Project Graduation

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Project Graduation is an all night alcohol, drug and tobacco free celebration given shortly after Graduation. Did you know that, statistically, graduation night is one of the riskiest nights in a teenager’s life? This is why Project Graduation has become a tradition at our high school; to be sure our kids are safe! Project Graduation is run completely by parent volunteers. It is our job to raise the funds each year so that Project Graduation is a “gift” to our students!

Contact Info:

Co-chair persons:


Gina Miller: g_miller@sau9.org 662-9980
Cheryl Furtado: c_furtado@sau9.org

 

Meetings take place in room A157 at 6pm. 

 

Monday November 13rd- Project Graduation committee mtg. 6pm KHS


Wednesday November 15th- Restaurant subcommittee 5:30 Tuckermans

Nov. 16th or 17th Poinsettia deliveries
Nov. 19th Soups and Stews fundraiser
Nov. 24th Settlers Green fundraiser
Nov. 30th Shannon Door Pub fundraiser

 

Project background description, click HERE

 

History:

Project Graduation emerged in the Oxford Hills area (Paris/Norway) of Maine, in 1980, the result of community energies empowered through a state initiative. It has long since been recognized as a prototype for the nation, helping to protect the lives of graduating seniors in all states.

Beginning in 1978, an Alcohol, Other Drugs and Highway Safety Prevention/Intervention Program was initiated by
the Division of Alcohol and Drug Education Services, within Maine 's Department of Education, designed in cooperation with the Bureau of Safety. The thrust of program was to help schools and communities locally address problems associated with alcohol and other drugs.

Oxford Hills and five other communities sent teams of school and community leaders through intensive training sponsored by the division. After an 11-day, live-in program of initial training and then follow-up instruction, these teams were prepared to implement an action plan to develop comprehensive alcohol and other drug prevention and education programs in their home communities.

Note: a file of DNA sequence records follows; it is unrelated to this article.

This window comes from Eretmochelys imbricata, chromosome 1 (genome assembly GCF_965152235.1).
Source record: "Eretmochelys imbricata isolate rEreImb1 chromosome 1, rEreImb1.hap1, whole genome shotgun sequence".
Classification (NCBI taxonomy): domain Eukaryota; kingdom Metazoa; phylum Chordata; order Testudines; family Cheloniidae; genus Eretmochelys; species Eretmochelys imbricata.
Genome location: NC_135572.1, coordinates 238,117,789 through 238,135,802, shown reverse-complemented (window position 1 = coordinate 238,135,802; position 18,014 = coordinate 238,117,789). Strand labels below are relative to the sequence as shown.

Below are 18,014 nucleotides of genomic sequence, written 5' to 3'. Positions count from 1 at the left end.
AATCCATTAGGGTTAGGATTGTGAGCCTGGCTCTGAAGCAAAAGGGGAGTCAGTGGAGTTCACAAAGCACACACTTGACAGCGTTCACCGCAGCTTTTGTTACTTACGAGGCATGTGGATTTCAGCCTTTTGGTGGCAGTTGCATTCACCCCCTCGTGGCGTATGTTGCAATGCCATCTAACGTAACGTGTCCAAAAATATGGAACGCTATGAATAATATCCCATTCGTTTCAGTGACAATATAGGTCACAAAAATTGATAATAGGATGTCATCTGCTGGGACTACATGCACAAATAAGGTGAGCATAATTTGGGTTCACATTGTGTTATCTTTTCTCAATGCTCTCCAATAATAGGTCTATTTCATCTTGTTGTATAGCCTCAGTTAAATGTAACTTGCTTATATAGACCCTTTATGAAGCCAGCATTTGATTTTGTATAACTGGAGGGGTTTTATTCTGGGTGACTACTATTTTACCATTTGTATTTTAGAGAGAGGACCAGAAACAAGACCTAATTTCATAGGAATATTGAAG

One of these teams, the Drug and Alcohol Team of Oxford Hills (DATOH), aimed to prevent recurring tragedies as Oxford Hills had experienced the previous year (1979), when seven alcohol and other drug related teen deaths occurred during the commencement season. Led by DATOH, area schools and communities provided the Class of 1980 at Oxford Hills High School with information about the risks of drinking, drugging and driving. The seniors were offered an alternative to the "traditional" graduation-night drinking event that drew hundreds of people to the local fair grounds. They called this chemical-free party "Project Graduation." The entire process, a huge success, was covered by the news media and was adopted as a major program initiative of the Division of Alcohol and Drug Education Services.

Through the work of the division and Maine 's communications media, other schools and communities became involved in Project Graduation the following year. In 1981 there were 12 Project Graduation sites, and the following year, 36 sites with a consistent decline in alcohol-related teen highway deaths. This decline reached zero fatalities in 1983 when there were 86 sites involved. In 1986, there were 139 sites, or 98 percent, of Maine 's high schools. Project Graduation activities were attended by 80 percent of the Class of 1986. In 1987, 139 schools, or 94% participated in Project Graduation with 80% of the seniors attending.

In 1990, there were no youth fatalities attributed to drinking, drugging, and driving in Maine during the May 15-June 20 commencement season. It was the third consecutive year there were no Maine youth highway fatalities during this critical period. Recognition of Project Graduation's impact continued. More than 40 states had Project Graduation contact persons.

The primary aims of Project Graduation activities are to increase awareness of the dangers of drinking, drugging and driving and to reduce the number of youth involved in alcohol and other drug-related highway crashes. Across the country, Project Graduation and the chemical-free celebrations it inspired are the new tradition for graduating seniors. In Perspectives in Disease Prevention and Health Promotion Project Graduation- Maine, the Centers for Disease Control and Prevention observed that "Project Graduation has become much more than an event that occurs on graduation night. It is a communitywide planning process that strives to create a caring, supportive environment and more open communication between youths and adults."